On this day: Japan Surrenders

The_Far_East-_Singapore,_Malaya_and_Hong_Kong_1939-1945_A30522Indian soldier who'd been kept as a Japanese prisoner of war in Hong Kong, being cared for by British nurses aboard the hosp

Imperial Japan surrendered on the 15th of August, 1945, effectively ending the Second World War (the official surrender came on the 2nd of September).

The moment resulted in the liberation of occupied regions across Asia and the Pacific, where many sex slaves and prisoners of war were kept in appalling conditions.

The photograph shows an emaciated Indian soldier who’d been kept as a prisoner of war in Hong Kong, being cared for by British nurses aboard the hospital ship Oxfordshire.

From the collection of the Imperial War Museum.


On this day: the bombing of the Kashmir Princess

The Kashmir Princess was a chartered Lockheed L-749A Constellation aircraft owned by Air India. On 11 April 1955, it was damaged in midair by a bomb explosion and crashed into the South China Sea.

The Kashmir Princess, an aircraft operated by Air India, was bombed and sank into the South China Sea on the 11th of April, 1955.

Of the nineteen people on board, sixteen died.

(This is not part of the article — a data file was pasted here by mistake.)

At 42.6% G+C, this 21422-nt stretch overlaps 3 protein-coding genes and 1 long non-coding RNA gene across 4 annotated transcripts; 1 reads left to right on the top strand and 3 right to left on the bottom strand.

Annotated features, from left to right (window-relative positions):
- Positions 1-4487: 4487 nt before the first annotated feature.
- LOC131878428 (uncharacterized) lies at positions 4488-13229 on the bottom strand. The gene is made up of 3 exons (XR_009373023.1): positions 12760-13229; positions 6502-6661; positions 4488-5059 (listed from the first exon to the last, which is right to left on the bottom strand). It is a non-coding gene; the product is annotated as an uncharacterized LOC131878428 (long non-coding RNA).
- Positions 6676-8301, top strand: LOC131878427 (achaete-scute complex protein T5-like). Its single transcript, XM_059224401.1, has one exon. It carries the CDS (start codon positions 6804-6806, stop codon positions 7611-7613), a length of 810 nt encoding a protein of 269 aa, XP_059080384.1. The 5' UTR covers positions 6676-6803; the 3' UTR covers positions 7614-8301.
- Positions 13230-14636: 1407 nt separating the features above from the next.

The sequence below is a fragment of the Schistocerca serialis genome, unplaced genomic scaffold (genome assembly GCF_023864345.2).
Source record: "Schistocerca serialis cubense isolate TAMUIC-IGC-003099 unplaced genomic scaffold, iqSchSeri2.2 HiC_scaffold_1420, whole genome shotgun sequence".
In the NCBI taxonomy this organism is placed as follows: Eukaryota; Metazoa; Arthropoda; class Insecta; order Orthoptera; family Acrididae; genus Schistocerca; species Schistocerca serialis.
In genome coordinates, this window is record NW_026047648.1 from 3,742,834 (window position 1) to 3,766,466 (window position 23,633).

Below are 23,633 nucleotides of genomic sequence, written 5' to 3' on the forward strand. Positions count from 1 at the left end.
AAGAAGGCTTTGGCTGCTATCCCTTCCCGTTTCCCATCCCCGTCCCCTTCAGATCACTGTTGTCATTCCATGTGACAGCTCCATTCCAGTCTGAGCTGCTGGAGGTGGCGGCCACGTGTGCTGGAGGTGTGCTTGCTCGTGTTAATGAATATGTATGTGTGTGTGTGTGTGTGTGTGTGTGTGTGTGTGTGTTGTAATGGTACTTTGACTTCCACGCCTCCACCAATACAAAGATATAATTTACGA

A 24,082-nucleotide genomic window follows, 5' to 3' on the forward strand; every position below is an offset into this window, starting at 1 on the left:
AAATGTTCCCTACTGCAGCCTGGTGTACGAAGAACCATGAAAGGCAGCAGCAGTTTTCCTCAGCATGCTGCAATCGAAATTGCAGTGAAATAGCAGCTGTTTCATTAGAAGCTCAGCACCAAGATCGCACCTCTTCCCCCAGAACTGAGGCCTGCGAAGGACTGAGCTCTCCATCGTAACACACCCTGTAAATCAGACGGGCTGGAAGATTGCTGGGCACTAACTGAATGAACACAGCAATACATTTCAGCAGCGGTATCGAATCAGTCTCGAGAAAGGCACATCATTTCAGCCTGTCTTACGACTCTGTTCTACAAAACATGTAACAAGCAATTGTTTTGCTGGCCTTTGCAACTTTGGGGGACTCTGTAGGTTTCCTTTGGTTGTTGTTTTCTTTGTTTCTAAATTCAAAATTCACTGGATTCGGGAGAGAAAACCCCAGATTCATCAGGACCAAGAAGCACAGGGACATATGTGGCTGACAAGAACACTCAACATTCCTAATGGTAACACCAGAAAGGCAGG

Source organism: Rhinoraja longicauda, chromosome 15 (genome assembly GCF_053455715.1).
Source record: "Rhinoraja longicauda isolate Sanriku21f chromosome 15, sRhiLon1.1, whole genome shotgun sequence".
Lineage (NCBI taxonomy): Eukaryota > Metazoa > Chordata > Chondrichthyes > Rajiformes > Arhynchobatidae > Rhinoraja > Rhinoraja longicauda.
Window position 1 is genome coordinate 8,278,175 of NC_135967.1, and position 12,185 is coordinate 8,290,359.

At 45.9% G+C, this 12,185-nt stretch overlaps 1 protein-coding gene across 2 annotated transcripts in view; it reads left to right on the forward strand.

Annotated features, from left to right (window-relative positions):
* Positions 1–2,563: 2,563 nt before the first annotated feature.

Zhou_Enlai_MeiyuanXincun17_Nanjing_1946Zhou Enlai (Chinese 周恩来; Wade–Giles Chou En-lai 5 March 1898 – 8 January 1976) was the first Premier of the People's Republic of China

Zhou Enlai in 1946

It emerged that the target of the bombing was China’s first Premier, Zhou Enlai, though he was not on the flight. More recently it has emerged that he might have known about the assassination attempt and so did not board the plane, even though he claimed to have been delayed due to surgery.

The aeroplane was supposed to have travelled from Bombay, India to Hong Kong and then on to Jakarta, Indonesia.

While China accused the United States’ CIA for the bombing, America has always denied the claims. Evidence points to Kremlin-backed Chinese nationalist party Kuomintang as the likely bombers.